2. What technology and access to materials do my students have now that they are home?
My school is a one-to-one school where each student is issued a Chromebook by our district. We are lucky. Not all students have internet access, however, and most do not have Photoshop on their home computers. This will be a huge obstacle if your students have limited access to technoogy. On the AP website, you can request technology access for your students (by April 27th) if they have none.
Two days before our district closed, I asked students to take home materials—even if we were coming back on Monday. I asked my AP students, specifically, to review their portfolio planning for their next and last four works. From there, students listed materials they saw in their work previously, including fasteners and surfaces, then they listed materials they might want to use moving forward.
While your students are probably out of the building already with zero access to the classroom, you can still do this exercise with them at home. After creating their home inventory list, ask them to list anything they don’t have at home but feel they would need. Students are going to have to get even more creative to further their work using materials they can access. Once you know what they have or need, you can troubleshoot how to get around any materials they don’t have and can’t get.
3. How can I individually support each artist to submit?
A good first step is to poll your students to find out what they want to do with the time left and where they want to go with their artwork. If you are like me, you have students who are ahead of the game and way behind—with the majority in the middle.
Ultimately, it is completely up to the student when they submit up until the new deadline of May 26th, 2020. However, creating a checklist with deadlines will help students know what to do and by when. You might find that supporting each student’s needs remotely is much more difficult and time-consuming than in the classroom. The last thing you want is to be scrambling at the finish line juggling all of your students’ last-minute needs. Providing a checklist with goal dates and “drop dead” dates will help students manage time and keep you apprised of their progress.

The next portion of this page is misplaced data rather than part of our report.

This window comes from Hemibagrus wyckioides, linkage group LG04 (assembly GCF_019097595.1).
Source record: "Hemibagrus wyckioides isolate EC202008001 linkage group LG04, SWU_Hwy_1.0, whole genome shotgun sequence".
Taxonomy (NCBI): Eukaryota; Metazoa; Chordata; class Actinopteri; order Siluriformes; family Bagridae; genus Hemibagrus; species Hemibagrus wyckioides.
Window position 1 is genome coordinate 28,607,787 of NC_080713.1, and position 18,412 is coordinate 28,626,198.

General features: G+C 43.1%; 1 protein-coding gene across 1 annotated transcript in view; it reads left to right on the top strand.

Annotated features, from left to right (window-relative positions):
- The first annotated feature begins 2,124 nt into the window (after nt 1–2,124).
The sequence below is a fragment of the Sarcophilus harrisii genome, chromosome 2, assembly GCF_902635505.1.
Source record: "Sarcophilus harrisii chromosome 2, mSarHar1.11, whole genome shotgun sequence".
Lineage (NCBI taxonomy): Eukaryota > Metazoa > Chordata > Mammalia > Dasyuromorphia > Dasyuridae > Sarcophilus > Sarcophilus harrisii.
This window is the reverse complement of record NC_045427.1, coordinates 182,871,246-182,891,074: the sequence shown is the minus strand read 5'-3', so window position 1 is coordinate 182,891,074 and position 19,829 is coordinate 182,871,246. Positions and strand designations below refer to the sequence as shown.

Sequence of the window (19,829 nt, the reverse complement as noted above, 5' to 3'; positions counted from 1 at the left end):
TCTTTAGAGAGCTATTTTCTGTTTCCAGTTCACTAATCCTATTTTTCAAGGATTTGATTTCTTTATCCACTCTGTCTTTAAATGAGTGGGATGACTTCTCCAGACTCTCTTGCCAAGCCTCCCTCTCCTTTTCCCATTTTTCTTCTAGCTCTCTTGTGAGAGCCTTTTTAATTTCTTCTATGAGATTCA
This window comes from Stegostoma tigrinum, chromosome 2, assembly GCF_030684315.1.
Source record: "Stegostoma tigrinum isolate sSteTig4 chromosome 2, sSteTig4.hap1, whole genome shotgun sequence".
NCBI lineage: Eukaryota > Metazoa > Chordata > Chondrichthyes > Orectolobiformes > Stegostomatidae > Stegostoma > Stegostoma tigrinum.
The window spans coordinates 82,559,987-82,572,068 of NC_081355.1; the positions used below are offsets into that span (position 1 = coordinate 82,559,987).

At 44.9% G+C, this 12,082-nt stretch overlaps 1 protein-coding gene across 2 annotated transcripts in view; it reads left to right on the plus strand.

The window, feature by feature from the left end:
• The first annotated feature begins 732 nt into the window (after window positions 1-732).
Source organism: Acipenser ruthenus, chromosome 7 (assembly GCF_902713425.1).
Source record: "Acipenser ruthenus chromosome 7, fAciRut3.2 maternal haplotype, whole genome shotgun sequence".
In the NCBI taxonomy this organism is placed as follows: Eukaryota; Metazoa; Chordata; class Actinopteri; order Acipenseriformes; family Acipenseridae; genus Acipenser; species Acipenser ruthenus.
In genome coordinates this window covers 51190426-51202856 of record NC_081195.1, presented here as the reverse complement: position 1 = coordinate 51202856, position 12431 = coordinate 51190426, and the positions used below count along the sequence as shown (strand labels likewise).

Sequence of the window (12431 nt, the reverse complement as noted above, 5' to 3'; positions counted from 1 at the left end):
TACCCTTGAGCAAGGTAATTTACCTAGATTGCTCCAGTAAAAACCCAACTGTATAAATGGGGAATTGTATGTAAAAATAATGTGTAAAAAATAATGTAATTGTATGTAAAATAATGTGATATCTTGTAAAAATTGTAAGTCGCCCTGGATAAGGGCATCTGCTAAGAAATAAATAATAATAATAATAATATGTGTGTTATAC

If your school supports video conferencing, try planning to have two video conferences with each student or small group of students to prepare for submission. Providing a clear list of expectations for what each call will look like will help students prepare for the best use of both of your time. Consider having pre-requisites before the call. For example, require at least ten images in their sustained investigation slides and five in their selected works.
Once a call is scheduled, tell students they must have their slides up to review, their sketchbook out to take notes, and the conversation can be recorded for them to review further later. Personally, I tell students that during this call, I will literally “read” their portfolio and move slides around to help the flow of their work. I will suggest revisions if they need something to help link their works together, and explain how I am reading the connections from their work to their inquiry statement.
Between this first call and the next, encourage students to review the inquiry statements, sizing requirements, and updated text boxes for their imagery. On the second call, finalize any last-minute needs and walk through the submission process together if they need direct support.
Need more tips and tricks for learning remotely? Learn more here!
Needless to say, it’s hard to manage students and provide undivided attention when we are used to jockeying between students in a class period and multi-tasking needs. We will all continue to do the best we can, given our circumstances. You and your students may have to worry about much more than submitting to AP, and that is the big picture we must be mindful of. It is essential to remember that you and your students are more than a score, and we are all here to do the best we can with what we have.
What challenges or obstacles are you encountering with your AP class during the shutdown?
What are some ways you are able to support your students via eLearning?
Magazine articles and podcasts are opinions of professional education contributors and do not necessarily represent the position of the Art of Education University (AOEU) or its academic offerings. Contributors use terms in the way they are most often talked about in the scope of their educational experiences.